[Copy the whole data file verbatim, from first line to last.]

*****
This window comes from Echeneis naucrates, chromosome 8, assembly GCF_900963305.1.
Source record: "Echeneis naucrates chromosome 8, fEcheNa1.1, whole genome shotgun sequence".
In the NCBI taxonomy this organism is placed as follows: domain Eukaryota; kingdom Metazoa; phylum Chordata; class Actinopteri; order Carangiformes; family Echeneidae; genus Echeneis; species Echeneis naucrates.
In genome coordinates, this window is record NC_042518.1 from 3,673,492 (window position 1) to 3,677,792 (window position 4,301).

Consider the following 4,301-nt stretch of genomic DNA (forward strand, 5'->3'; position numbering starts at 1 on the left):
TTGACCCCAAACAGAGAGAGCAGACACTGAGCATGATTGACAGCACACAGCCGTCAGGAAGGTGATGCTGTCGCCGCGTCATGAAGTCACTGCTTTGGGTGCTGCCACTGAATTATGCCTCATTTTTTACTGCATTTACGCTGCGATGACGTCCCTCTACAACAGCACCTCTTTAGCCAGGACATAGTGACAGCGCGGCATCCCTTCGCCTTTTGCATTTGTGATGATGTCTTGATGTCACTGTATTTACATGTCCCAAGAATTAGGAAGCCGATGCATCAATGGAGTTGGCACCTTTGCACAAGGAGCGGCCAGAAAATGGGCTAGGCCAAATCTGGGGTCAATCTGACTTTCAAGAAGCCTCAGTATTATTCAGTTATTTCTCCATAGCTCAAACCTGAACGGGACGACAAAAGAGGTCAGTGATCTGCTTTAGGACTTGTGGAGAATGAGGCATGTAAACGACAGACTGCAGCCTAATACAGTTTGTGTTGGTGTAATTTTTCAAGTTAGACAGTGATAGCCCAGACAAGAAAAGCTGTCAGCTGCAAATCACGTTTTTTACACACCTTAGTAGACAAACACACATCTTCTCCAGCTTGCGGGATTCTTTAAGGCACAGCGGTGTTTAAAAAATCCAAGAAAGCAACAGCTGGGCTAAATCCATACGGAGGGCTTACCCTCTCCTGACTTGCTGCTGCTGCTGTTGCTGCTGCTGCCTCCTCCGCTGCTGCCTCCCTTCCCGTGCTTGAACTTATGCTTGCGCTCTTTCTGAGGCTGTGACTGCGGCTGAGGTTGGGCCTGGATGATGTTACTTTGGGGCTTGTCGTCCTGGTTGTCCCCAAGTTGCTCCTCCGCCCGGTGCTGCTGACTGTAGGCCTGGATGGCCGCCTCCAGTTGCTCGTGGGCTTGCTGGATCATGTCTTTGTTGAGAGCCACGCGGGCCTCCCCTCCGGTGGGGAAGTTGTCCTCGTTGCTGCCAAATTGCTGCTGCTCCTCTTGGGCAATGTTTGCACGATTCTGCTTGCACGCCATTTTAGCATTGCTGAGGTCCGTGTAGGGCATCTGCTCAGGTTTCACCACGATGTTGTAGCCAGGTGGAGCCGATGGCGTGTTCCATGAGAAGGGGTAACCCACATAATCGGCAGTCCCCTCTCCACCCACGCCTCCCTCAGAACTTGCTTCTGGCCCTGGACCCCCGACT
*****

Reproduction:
This window comes from Echeneis naucrates, chromosome 8, assembly GCF_900963305.1.
Source record: "Echeneis naucrates chromosome 8, fEcheNa1.1, whole genome shotgun sequence".
In the NCBI taxonomy this organism is placed as follows: domain Eukaryota; kingdom Metazoa; phylum Chordata; class Actinopteri; order Carangiformes; family Echeneidae; genus Echeneis; species Echeneis naucrates.
In genome coordinates, this window is record NC_042518.1 from 3,673,492 (window position 1) to 3,677,792 (window position 4,301).

Consider the following 4,301-nt stretch of genomic DNA (forward strand, 5'->3'; position numbering starts at 1 on the left):
TTGACCCCAAACAGAGAGAGCAGACACTGAGCATGATTGACAGCACACAGCCGTCAGGAAGGTGATGCTGTCGCCGCGTCATGAAGTCACTGCTTTGGGTGCTGCCACTGAATTATGCCTCATTTTTTACTGCATTTACGCTGCGATGACGTCCCTCTACAACAGCACCTCTTTAGCCAGGACATAGTGACAGCGCGGCATCCCTTCGCCTTTTGCATTTGTGATGATGTCTTGATGTCACTGTATTTACATGTCCCAAGAATTAGGAAGCCGATGCATCAATGGAGTTGGCACCTTTGCACAAGGAGCGGCCAGAAAATGGGCTAGGCCAAATCTGGGGTCAATCTGACTTTCAAGAAGCCTCAGTATTATTCAGTTATTTCTCCATAGCTCAAACCTGAACGGGACGACAAAAGAGGTCAGTGATCTGCTTTAGGACTTGTGGAGAATGAGGCATGTAAACGACAGACTGCAGCCTAATACAGTTTGTGTTGGTGTAATTTTTCAAGTTAGACAGTGATAGCCCAGACAAGAAAAGCTGTCAGCTGCAAATCACGTTTTTTACACACCTTAGTAGACAAACACACATCTTCTCCAGCTTGCGGGATTCTTTAAGGCACAGCGGTGTTTAAAAAATCCAAGAAAGCAACAGCTGGGCTAAATCCATACGGAGGGCTTACCCTCTCCTGACTTGCTGCTGCTGCTGTTGCTGCTGCTGCCTCCTCCGCTGCTGCCTCCCTTCCCGTGCTTGAACTTATGCTTGCGCTCTTTCTGAGGCTGTGACTGCGGCTGAGGTTGGGCCTGGATGATGTTACTTTGGGGCTTGTCGTCCTGGTTGTCCCCAAGTTGCTCCTCCGCCCGGTGCTGCTGACTGTAGGCCTGGATGGCCGCCTCCAGTTGCTCGTGGGCTTGCTGGATCATGTCTTTGTTGAGAGCCACGCGGGCCTCCCCTCCGGTGGGGAAGTTGTCCTCGTTGCTGCCAAATTGCTGCTGCTCCTCTTGGGCAATGTTTGCACGATTCTGCTTGCACGCCATTTTAGCATTGCTGAGGTCCGTGTAGGGCATCTGCTCAGGTTTCACCACGATGTTGTAGCCAGGTGGAGCCGATGGCGTGTTCCATGAGAAGGGGTAACCCACATAATCGGCAGTCCCCTCTCCACCCACGCCTCCCTCAGAACTTGCTTCTGGCCCTGGACCCCCGACT